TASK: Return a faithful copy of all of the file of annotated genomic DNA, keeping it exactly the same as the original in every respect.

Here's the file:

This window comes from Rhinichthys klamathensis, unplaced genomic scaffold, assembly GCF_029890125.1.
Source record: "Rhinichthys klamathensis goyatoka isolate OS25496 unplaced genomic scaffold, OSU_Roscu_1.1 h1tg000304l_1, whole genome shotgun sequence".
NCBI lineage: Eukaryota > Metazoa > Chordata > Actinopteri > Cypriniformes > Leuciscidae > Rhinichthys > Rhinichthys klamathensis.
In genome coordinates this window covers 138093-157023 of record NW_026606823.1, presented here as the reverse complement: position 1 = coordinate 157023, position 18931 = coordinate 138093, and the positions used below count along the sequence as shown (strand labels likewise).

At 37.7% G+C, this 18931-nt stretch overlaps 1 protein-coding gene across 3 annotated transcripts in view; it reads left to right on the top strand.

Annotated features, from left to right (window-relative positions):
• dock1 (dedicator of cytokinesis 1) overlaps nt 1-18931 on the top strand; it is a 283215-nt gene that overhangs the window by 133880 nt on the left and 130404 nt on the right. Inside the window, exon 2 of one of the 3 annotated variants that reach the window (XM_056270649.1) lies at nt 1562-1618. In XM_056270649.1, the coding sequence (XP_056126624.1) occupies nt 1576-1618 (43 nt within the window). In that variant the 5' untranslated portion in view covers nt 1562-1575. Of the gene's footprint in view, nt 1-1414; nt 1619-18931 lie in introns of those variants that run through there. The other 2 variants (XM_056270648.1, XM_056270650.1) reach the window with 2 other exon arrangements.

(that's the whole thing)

This window comes from Rhinichthys klamathensis, unplaced genomic scaffold, assembly GCF_029890125.1.
Source record: "Rhinichthys klamathensis goyatoka isolate OS25496 unplaced genomic scaffold, OSU_Roscu_1.1 h1tg000304l_1, whole genome shotgun sequence".
NCBI lineage: Eukaryota > Metazoa > Chordata > Actinopteri > Cypriniformes > Leuciscidae > Rhinichthys > Rhinichthys klamathensis.
In genome coordinates this window covers 138093-157023 of record NW_026606823.1, presented here as the reverse complement: position 1 = coordinate 157023, position 18931 = coordinate 138093, and the positions used below count along the sequence as shown (strand labels likewise).

At 37.7% G+C, this 18931-nt stretch overlaps 1 protein-coding gene across 3 annotated transcripts in view; it reads left to right on the top strand.

Annotated features, from left to right (window-relative positions):
• dock1 (dedicator of cytokinesis 1) overlaps nt 1-18931 on the top strand; it is a 283215-nt gene that overhangs the window by 133880 nt on the left and 130404 nt on the right. Inside the window, exon 2 of one of the 3 annotated variants that reach the window (XM_056270649.1) lies at nt 1562-1618. In XM_056270649.1, the coding sequence (XP_056126624.1) occupies nt 1576-1618 (43 nt within the window). In that variant the 5' untranslated portion in view covers nt 1562-1575. Of the gene's footprint in view, nt 1-1414; nt 1619-18931 lie in introns of those variants that run through there. The other 2 variants (XM_056270648.1, XM_056270650.1) reach the window with 2 other exon arrangements.